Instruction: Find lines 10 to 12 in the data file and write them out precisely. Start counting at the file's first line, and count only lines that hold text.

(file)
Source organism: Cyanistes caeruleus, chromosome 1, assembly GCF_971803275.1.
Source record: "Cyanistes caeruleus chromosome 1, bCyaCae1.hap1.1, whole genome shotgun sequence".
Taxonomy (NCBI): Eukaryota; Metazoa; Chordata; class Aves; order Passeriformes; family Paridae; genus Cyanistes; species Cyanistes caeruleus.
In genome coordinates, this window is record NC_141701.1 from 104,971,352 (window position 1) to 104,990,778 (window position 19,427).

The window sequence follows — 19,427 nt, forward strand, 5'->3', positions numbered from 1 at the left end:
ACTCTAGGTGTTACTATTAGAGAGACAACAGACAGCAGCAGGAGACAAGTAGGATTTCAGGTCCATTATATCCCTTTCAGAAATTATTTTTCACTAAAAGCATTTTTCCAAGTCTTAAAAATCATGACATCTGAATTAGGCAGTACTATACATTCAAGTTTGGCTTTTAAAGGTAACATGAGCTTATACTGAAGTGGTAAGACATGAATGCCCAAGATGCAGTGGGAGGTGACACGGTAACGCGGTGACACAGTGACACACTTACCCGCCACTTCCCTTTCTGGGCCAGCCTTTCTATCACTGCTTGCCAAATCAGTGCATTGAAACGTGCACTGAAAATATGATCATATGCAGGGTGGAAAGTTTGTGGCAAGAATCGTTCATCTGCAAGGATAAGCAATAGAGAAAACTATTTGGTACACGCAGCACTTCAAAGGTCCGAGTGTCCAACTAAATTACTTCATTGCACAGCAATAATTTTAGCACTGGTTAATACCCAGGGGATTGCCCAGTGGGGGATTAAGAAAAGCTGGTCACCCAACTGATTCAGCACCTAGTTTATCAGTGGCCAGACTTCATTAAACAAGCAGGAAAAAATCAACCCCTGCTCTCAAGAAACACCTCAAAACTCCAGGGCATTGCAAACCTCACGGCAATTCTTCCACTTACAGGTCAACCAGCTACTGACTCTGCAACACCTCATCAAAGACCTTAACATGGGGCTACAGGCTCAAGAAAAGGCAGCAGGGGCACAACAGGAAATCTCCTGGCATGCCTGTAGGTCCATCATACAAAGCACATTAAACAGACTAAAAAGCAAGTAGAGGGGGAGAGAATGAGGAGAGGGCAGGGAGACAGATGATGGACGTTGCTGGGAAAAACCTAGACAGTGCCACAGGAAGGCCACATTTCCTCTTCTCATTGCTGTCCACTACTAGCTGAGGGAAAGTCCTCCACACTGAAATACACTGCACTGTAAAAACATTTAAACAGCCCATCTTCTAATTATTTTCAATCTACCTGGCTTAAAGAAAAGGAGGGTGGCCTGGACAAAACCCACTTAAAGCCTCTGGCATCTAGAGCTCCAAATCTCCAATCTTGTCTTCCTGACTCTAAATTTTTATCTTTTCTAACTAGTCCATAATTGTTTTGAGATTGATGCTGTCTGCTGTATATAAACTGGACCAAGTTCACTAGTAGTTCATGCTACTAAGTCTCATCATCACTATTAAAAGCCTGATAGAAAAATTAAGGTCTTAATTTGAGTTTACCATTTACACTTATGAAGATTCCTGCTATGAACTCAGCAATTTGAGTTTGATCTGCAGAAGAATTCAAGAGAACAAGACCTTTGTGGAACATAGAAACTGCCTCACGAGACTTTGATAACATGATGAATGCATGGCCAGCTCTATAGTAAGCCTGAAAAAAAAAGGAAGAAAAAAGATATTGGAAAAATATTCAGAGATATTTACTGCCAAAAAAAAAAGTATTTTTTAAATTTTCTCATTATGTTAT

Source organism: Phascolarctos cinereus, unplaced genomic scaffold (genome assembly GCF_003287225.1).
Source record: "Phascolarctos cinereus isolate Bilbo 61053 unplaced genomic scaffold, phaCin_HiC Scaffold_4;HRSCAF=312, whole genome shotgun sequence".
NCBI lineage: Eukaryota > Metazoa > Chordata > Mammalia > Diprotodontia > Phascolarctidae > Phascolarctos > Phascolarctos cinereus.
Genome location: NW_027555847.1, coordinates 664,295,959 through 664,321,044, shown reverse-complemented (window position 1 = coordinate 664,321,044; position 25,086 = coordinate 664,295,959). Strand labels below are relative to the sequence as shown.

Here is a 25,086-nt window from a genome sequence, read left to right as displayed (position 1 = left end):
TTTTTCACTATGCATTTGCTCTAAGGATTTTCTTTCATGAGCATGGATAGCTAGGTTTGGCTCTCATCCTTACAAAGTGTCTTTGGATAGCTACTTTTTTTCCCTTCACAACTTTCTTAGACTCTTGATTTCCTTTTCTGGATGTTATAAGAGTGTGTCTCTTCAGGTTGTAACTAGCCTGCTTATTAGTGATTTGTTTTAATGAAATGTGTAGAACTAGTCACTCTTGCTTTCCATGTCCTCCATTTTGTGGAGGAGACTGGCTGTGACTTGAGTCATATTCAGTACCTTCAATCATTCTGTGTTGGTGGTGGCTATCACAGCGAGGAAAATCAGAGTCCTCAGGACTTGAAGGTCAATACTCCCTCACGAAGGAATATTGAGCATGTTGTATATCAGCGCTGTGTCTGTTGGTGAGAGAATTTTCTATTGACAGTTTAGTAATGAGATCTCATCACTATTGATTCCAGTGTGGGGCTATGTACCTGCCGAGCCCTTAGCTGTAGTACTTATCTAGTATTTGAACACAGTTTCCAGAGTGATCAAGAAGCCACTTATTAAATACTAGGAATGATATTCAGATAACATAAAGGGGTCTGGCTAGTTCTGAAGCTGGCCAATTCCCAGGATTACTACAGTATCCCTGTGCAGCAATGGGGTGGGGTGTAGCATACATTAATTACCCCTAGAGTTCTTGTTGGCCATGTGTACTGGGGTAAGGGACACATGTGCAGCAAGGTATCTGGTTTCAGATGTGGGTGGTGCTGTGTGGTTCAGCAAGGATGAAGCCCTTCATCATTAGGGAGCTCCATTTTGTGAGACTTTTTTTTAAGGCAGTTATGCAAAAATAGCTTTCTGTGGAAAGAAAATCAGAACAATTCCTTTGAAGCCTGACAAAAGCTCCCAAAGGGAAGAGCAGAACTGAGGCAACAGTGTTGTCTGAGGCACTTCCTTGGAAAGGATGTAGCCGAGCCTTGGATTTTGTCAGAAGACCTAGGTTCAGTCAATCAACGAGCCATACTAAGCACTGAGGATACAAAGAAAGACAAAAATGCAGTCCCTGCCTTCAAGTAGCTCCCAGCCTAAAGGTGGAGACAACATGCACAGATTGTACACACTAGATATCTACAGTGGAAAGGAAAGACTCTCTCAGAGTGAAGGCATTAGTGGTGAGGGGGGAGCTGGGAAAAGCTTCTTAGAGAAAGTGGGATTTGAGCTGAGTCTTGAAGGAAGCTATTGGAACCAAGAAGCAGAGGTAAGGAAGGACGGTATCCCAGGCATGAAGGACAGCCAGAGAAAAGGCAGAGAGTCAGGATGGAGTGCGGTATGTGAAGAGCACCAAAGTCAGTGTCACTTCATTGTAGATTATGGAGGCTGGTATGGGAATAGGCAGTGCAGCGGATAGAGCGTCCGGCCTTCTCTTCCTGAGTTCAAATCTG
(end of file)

Genome location: NW_027555847.1, coordinates 664,295,959 through 664,321,044, shown reverse-complemented (window position 1 = coordinate 664,321,044; position 25,086 = coordinate 664,295,959). Strand labels below are relative to the sequence as shown.

Here is a 25,086-nt window from a genome sequence, read left to right as displayed (position 1 = left end):
TTTTTCACTATGCATTTGCTCTAAGGATTTTCTTTCATGAGCATGGATAGCTAGGTTTGGCTCTCATCCTTACAAAGTGTCTTTGGATAGCTACTTTTTTTCCCTTCACAACTTTCTTAGACTCTTGATTTCCTTTTCTGGATGTTATAAGAGTGTGTCTCTTCAGGTTGTAACTAGCCTGCTTATTAGTGATTTGTTTTAATGAAATGTGTAGAACTAGTCACTCTTGCTTTCCATGTCCTCCATTTTGTGGAGGAGACTGGCTGTGACTTGAGTCATATTCAGTACCTTCAATCATTCTGTGTTGGTGGTGGCTATCACAGCGAGGAAAATCAGAGTCCTCAGGACTTGAAGGTCAATACTCCCTCACGAAGGAATATTGAGCATGTTGTATATCAGCGCTGTGTCTGTTGGTGAGAGAATTTTCTATTGACAGTTTAGTAATGAGATCTCATCACTATTGATTCCAGTGTGGGGCTATGTACCTGCCGAGCCCTTAGCTGTAGTACTTATCTAGTATTTGAACACAGTTTCCAGAGTGATCAAGAAGCCACTTATTAAATACTAGGAATGATATTCAGATAACATAAAGGGGTCTGGCTAGTTCTGAAGCTGGCCAATTCCCAGGATTACTACAGTATCCCTGTGCAGCAATGGGGTGGGGTGTAGCATACATTAATTACCCCTAGAGTTCTTGTTGGCCATGTGTACTGGGGTAAGGGACACATGTGCAGCAAGGTATCTGGTTTCAGATGTGGGTGGTGCTGTGTGGTTCAGCAAGGATGAAGCCCTTCATCATTAGGGAGCTCCATTTTGTGAGACTTTTTTTTAAGGCAGTTATGCAAAAATAGCTTTCTGTGGAAAGAAAATCAGAACAATTCCTTTGAAGCCTGACAAAAGCTCCCAAAGGGAAGAGCAGAACTGAGGCAACAGTGTTGTCTGAGGCACTTCCTTGGAAAGGATGTAGCCGAGCCTTGGATTTTGTCAGAAGACCTAGGTTCAGTCAATCAACGAGCCATACTAAGCACTGAGGATACAAAGAAAGACAAAAATGCAGTCCCTGCCTTCAAGTAGCTCCCAGCCTAAAGGTGGAGACAACATGCACAGATTGTACACACTAGATATCTACAGTGGAAAGGAAAGACTCTCTCAGAGTGAAGGCATTAGTGGTGAGGGGGGAGCTGGGAAAAGCTTCTTAGAGAAAGTGGGATTTGAGCTGAGTCTTGAAGGAAGCTATTGGAACCAAGAAGCAGAGGTAAGGAAGGACGGTATCCCAGGCATGAAGGACAGCCAGAGAAAAGGCAGAGAGTCAGGATGGAGTGCGGTATGTGAAGAGCACCAAAGTCAGTGTCACTTCATTGTAGATTATGGAGGCTGGTATGGGAATAGGCAGTGCAGCGGATAGAGCGTCCGGCCTTCTCTTCCTGAGTTCAAATCTG